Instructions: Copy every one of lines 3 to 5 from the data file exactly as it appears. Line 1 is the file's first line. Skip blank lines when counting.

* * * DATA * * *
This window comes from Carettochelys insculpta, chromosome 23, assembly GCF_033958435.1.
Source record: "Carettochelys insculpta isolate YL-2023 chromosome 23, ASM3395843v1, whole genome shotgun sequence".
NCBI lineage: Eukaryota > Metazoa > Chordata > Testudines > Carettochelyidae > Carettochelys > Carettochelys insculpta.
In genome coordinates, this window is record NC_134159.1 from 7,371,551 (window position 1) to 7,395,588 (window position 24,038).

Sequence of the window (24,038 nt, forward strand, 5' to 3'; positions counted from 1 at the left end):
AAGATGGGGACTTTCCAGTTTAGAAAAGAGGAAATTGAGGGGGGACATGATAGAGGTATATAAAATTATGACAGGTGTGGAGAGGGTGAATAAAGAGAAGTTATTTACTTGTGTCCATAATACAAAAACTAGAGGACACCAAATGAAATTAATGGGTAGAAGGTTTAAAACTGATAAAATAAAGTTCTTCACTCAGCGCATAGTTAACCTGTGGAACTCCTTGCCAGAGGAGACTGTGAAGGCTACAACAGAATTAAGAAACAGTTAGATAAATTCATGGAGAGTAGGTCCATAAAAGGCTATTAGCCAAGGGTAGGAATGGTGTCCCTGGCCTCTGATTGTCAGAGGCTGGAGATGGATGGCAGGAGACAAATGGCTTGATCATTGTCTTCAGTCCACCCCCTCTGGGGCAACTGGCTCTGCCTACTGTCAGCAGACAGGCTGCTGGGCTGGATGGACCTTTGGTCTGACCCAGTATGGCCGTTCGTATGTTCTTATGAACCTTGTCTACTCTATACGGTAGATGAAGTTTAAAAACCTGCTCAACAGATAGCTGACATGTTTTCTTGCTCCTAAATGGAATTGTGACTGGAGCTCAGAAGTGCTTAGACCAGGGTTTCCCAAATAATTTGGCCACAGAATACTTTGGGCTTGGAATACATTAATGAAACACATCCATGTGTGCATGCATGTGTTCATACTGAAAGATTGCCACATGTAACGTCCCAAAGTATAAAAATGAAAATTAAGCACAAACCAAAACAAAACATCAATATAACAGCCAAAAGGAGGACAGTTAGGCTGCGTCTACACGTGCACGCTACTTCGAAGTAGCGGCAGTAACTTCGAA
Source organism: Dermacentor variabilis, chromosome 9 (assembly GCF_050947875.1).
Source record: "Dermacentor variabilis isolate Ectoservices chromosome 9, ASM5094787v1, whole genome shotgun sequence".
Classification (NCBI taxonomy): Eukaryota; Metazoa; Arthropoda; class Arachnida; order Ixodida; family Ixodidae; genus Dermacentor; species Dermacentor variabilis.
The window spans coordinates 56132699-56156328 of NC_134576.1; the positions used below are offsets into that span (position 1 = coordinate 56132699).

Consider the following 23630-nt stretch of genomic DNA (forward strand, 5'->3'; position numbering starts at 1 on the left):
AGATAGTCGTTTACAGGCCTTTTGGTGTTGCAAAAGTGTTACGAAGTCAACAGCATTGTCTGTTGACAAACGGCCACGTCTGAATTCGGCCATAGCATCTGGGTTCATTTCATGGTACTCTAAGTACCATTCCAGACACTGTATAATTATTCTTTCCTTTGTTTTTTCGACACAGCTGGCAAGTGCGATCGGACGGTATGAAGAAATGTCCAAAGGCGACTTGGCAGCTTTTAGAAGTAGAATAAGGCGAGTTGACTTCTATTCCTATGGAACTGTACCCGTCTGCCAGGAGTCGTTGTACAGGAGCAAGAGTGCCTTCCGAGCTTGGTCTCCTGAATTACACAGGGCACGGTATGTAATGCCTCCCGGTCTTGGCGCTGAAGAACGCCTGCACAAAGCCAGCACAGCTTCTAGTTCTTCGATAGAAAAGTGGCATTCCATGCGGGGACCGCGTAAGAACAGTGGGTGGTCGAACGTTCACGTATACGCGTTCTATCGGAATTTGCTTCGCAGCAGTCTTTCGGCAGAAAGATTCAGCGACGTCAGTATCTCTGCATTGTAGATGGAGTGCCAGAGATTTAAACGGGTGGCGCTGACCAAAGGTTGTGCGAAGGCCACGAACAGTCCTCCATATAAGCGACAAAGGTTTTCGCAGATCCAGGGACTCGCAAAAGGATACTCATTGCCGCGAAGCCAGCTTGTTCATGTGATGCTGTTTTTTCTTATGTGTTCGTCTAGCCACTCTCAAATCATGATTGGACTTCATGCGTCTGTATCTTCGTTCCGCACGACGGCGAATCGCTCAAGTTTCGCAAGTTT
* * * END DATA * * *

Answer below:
NCBI lineage: Eukaryota > Metazoa > Chordata > Testudines > Carettochelyidae > Carettochelys > Carettochelys insculpta.
In genome coordinates, this window is record NC_134159.1 from 7,371,551 (window position 1) to 7,395,588 (window position 24,038).

Sequence of the window (24,038 nt, forward strand, 5' to 3'; positions counted from 1 at the left end):